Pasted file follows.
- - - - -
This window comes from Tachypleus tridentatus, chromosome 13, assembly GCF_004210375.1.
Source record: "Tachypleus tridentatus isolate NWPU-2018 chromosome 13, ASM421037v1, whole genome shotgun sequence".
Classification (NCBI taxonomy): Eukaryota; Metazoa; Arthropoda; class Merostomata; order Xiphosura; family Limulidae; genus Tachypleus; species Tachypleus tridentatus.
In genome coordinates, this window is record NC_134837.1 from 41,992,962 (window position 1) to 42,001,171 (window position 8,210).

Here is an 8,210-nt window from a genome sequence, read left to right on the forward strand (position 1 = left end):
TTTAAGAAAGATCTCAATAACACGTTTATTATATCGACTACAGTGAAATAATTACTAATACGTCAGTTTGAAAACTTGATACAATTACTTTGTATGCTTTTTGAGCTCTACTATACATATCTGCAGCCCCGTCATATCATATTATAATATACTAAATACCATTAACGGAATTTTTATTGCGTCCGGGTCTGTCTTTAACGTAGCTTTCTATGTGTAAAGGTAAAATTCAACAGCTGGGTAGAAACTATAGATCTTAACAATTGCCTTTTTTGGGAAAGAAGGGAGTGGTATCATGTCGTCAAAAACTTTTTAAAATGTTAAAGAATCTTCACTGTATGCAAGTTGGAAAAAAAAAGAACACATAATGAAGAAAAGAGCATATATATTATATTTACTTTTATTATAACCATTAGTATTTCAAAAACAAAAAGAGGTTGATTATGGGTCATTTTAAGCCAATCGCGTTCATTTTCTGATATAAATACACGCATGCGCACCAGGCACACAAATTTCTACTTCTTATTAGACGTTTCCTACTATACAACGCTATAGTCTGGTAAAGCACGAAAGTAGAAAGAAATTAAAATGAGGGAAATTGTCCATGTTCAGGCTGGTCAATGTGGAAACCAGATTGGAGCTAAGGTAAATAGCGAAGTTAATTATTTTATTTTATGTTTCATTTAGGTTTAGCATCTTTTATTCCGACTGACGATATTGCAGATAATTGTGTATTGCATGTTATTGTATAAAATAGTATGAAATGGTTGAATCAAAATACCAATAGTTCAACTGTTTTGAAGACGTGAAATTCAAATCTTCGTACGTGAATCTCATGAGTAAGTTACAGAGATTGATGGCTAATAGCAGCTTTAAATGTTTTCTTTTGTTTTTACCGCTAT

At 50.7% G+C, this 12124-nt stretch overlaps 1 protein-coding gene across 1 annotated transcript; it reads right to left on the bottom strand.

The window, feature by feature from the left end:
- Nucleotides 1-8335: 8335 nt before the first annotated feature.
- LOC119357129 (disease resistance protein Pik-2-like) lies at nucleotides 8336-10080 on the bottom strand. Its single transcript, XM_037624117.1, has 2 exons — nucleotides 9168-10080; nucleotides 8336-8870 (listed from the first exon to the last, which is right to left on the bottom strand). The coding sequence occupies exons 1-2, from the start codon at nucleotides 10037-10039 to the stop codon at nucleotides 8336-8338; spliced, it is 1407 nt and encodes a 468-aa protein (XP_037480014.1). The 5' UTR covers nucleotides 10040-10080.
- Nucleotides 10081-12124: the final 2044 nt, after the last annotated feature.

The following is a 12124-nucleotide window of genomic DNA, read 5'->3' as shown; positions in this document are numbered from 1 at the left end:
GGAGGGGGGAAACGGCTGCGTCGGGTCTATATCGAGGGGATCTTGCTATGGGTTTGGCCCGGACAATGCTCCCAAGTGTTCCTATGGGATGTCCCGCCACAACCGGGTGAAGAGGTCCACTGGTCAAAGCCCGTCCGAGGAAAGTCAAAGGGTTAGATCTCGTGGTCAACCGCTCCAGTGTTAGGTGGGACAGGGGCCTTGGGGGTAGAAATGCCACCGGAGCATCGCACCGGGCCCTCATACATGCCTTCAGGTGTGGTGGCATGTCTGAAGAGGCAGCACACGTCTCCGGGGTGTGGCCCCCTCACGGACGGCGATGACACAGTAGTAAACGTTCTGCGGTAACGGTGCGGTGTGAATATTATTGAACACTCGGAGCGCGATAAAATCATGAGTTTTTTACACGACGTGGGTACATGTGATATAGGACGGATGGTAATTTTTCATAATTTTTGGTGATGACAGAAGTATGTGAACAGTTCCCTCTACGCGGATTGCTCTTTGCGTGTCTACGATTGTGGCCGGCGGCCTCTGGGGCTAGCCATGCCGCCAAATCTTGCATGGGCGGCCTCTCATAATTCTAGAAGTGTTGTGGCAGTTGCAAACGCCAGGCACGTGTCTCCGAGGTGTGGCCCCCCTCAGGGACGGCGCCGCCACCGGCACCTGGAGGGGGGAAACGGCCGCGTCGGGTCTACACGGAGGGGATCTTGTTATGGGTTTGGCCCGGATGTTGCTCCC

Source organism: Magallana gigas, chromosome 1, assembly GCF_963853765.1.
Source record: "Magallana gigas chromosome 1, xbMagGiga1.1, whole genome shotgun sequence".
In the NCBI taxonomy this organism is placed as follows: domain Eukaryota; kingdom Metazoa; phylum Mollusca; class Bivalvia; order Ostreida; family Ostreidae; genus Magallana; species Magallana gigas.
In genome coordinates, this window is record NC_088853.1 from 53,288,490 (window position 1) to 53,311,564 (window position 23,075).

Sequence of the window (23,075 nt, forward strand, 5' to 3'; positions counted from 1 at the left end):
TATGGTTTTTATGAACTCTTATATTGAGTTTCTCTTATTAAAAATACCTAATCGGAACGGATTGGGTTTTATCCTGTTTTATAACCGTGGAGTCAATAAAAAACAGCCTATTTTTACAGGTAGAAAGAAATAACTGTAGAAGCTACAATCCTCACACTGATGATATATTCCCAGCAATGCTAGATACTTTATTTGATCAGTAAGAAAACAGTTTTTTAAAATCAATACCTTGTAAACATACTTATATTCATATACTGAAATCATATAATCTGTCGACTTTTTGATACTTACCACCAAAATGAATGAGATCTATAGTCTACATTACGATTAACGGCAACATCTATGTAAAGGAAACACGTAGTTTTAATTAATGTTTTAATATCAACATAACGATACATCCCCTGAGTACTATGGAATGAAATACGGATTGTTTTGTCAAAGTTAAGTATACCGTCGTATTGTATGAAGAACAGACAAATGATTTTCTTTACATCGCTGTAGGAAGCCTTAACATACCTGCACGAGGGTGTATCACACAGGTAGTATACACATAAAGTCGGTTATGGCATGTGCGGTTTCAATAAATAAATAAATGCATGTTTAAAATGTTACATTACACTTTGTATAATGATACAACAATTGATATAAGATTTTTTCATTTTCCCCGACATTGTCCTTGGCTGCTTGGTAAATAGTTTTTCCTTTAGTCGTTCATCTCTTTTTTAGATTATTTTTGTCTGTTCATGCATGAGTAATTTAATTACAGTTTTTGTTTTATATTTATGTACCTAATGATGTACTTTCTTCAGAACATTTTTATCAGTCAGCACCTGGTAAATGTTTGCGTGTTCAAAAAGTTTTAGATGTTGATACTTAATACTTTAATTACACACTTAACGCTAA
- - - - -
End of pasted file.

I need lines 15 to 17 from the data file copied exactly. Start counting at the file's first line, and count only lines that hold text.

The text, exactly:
Source record: "Magallana gigas chromosome 1, xbMagGiga1.1, whole genome shotgun sequence".
In the NCBI taxonomy this organism is placed as follows: domain Eukaryota; kingdom Metazoa; phylum Mollusca; class Bivalvia; order Ostreida; family Ostreidae; genus Magallana; species Magallana gigas.
In genome coordinates, this window is record NC_088853.1 from 53,288,490 (window position 1) to 53,311,564 (window position 23,075).